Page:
In the end, I based my grade on my emotional reaction overall to the story so I gave it a B- - and that was all up to Zach.
Beyond Reckless by Ava March - C+. Cute Regency m/m short. I think these characters have been in earlier books (but I haven't read them). 24 pages isn't really enough to get to know 2 men but I am interested enough to check out the earlier books. If I had read the earlier books first I suspect this one would have meant more to me.
Faith and Fidelity by Tere Michaels - A-. The minus is because it ended a bit soon. This was friends to lovers, gay-for-you story, with angst, hotness and children. Evan Cerelli is a widower cop with 4 children. Matt Haight is a former policeman with friends in common with Evan. The book starts off at Evan's wife's funeral so I was crying before the end of the prologue. Which shows that the writing was so good I was hooked right away. Neither Matt nor Evan have previously been into men before. At one point, Matt was wondering to himself what he'd say if anyone asked him why he was so cheerful:-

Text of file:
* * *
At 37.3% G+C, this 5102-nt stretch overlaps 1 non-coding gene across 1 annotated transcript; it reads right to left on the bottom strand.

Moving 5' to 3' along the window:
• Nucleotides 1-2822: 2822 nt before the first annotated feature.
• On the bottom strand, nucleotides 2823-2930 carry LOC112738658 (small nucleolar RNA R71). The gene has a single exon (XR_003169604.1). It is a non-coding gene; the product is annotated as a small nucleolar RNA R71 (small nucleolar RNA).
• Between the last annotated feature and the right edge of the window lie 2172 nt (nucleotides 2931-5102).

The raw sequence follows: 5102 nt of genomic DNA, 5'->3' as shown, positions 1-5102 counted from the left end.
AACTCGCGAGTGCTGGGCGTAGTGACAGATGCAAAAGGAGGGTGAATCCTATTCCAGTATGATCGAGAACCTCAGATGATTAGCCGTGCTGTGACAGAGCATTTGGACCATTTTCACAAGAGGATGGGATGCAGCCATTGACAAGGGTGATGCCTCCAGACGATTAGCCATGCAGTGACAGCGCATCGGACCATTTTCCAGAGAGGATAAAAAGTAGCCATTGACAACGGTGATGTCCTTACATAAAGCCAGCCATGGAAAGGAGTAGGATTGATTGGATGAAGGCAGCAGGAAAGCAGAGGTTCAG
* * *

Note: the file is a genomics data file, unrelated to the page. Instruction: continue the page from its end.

Uh, let's see... he's about six feet tall, muscular - with these silver-blue eyes that frankly make me harder than any rack I've ever laid eyes on. Go figure. I'm an eye man. And, apparently, a "man" man.
Every once in a while he'd stare at the phone wonder what kind of day Evan was having. Good Christ, Matt, you've suddenly wound up in a fucking romance novel.Plus, there are children to consider and weird in-laws. Both men are well drawn and likeable. I liked the exploration of where both were at and how they got to their HEA - I would have liked just a little more at the end... but, really, excellent.
Love and Loyalty by Tere Michaels- A-. This is the second book in the Faith, Love & Devotion series and is about Jim (a character who has a brief but important interaction with Matt in bk1) and Griffin. Jim is a cop and Griffin is a screenwriter who wants to write a screenplay about a case close to Jim's heart. The relationship between Jim and Ed Kelly (a father-type figure) is particularly touching. Both characters are gay and comfortable with it from the start, so it is quite a different book to bk1 - which is a good thing of course. I really enjoy this lady's writing.